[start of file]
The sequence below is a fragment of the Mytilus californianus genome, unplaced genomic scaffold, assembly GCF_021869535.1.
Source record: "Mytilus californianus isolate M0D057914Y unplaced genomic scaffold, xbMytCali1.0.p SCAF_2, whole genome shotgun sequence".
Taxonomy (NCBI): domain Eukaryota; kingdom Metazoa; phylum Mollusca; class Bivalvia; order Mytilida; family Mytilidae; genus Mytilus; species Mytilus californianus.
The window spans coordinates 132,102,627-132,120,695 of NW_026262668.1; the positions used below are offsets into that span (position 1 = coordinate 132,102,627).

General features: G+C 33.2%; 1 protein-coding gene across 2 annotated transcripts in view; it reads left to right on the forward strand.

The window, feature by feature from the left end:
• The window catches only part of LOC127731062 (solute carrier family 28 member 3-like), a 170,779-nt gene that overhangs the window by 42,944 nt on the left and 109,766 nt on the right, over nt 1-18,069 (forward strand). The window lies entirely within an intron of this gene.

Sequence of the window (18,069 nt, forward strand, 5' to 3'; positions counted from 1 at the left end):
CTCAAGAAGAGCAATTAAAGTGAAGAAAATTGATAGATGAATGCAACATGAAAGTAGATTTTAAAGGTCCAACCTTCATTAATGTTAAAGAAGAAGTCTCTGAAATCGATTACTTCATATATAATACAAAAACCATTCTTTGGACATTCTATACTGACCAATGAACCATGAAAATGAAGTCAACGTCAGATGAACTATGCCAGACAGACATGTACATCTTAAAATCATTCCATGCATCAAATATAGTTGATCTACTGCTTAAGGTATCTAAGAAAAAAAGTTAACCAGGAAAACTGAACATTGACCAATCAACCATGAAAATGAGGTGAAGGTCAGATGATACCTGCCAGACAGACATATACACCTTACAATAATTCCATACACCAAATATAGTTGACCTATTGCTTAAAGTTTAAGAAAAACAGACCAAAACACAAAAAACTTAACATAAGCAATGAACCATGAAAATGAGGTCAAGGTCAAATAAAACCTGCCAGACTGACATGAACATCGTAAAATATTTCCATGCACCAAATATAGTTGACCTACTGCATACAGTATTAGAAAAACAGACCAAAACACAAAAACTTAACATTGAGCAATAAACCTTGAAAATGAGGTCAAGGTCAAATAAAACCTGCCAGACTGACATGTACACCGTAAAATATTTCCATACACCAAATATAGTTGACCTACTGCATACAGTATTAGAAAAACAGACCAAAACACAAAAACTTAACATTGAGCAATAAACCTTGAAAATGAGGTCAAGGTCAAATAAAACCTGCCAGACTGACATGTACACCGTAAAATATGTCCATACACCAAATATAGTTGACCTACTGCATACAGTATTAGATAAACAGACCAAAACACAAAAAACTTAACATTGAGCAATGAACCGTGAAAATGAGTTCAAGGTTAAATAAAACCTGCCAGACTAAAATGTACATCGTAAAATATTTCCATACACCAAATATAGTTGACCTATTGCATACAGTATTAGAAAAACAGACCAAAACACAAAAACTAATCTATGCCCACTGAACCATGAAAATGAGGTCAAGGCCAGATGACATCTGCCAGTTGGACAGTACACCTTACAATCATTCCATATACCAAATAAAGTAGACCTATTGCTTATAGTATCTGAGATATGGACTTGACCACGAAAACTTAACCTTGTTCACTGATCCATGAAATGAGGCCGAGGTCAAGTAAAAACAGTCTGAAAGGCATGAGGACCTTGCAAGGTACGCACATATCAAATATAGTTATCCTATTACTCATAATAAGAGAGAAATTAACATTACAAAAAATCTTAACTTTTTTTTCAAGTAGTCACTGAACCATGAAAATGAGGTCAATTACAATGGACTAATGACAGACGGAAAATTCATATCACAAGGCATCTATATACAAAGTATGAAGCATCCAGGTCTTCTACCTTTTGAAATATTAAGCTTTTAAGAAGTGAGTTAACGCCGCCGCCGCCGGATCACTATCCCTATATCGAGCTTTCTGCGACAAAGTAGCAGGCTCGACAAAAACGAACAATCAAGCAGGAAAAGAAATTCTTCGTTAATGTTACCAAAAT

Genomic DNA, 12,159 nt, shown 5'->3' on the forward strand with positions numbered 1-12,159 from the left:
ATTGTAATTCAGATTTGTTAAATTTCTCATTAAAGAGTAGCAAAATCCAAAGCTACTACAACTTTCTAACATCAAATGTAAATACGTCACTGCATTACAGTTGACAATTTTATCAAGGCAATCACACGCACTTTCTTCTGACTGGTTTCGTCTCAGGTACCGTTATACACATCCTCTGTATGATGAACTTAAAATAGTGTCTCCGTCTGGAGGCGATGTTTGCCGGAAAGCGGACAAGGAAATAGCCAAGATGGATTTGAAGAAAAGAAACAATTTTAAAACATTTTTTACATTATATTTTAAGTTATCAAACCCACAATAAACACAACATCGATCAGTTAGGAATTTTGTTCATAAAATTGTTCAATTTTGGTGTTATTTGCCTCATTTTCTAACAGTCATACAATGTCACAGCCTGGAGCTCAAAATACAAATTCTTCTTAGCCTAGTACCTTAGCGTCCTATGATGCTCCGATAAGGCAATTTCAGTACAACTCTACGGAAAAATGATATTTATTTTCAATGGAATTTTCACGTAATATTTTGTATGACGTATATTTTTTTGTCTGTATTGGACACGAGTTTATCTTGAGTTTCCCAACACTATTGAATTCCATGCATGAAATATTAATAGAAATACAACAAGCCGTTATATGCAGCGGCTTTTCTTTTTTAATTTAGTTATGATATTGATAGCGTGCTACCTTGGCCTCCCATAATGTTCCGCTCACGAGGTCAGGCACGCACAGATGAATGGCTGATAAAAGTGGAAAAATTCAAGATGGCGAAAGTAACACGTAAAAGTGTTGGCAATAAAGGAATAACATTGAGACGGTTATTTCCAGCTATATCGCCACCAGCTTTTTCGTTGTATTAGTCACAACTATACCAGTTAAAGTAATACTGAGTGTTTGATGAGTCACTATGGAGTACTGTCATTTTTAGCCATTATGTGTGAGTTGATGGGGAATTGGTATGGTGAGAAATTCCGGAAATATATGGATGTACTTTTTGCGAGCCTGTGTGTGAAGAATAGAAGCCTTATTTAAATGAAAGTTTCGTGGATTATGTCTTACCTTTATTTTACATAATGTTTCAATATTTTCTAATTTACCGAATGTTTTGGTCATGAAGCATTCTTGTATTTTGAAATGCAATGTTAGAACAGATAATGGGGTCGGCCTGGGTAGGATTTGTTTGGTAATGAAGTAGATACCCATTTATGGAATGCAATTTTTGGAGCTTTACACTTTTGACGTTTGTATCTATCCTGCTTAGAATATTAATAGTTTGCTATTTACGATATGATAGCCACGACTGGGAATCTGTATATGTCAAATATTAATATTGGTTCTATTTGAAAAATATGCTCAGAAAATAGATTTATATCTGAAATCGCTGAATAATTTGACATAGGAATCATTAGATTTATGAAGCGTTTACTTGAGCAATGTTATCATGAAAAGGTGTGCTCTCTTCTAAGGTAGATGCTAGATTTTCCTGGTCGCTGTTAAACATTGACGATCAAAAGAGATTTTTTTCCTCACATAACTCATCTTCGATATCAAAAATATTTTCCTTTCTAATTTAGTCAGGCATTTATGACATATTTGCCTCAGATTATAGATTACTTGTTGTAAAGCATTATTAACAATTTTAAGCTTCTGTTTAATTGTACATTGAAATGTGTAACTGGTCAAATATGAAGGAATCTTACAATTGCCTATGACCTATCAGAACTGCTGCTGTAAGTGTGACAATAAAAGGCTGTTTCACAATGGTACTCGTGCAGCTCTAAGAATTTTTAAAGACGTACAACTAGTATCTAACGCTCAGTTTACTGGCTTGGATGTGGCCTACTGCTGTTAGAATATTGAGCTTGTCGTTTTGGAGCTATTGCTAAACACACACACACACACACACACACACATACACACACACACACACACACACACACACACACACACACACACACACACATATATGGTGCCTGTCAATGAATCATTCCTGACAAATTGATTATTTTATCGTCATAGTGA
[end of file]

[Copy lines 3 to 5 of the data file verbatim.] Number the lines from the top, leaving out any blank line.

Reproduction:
Taxonomy (NCBI): domain Eukaryota; kingdom Metazoa; phylum Mollusca; class Bivalvia; order Mytilida; family Mytilidae; genus Mytilus; species Mytilus californianus.
The window spans coordinates 132,102,627-132,120,695 of NW_026262668.1; the positions used below are offsets into that span (position 1 = coordinate 132,102,627).

General features: G+C 33.2%; 1 protein-coding gene across 2 annotated transcripts in view; it reads left to right on the forward strand.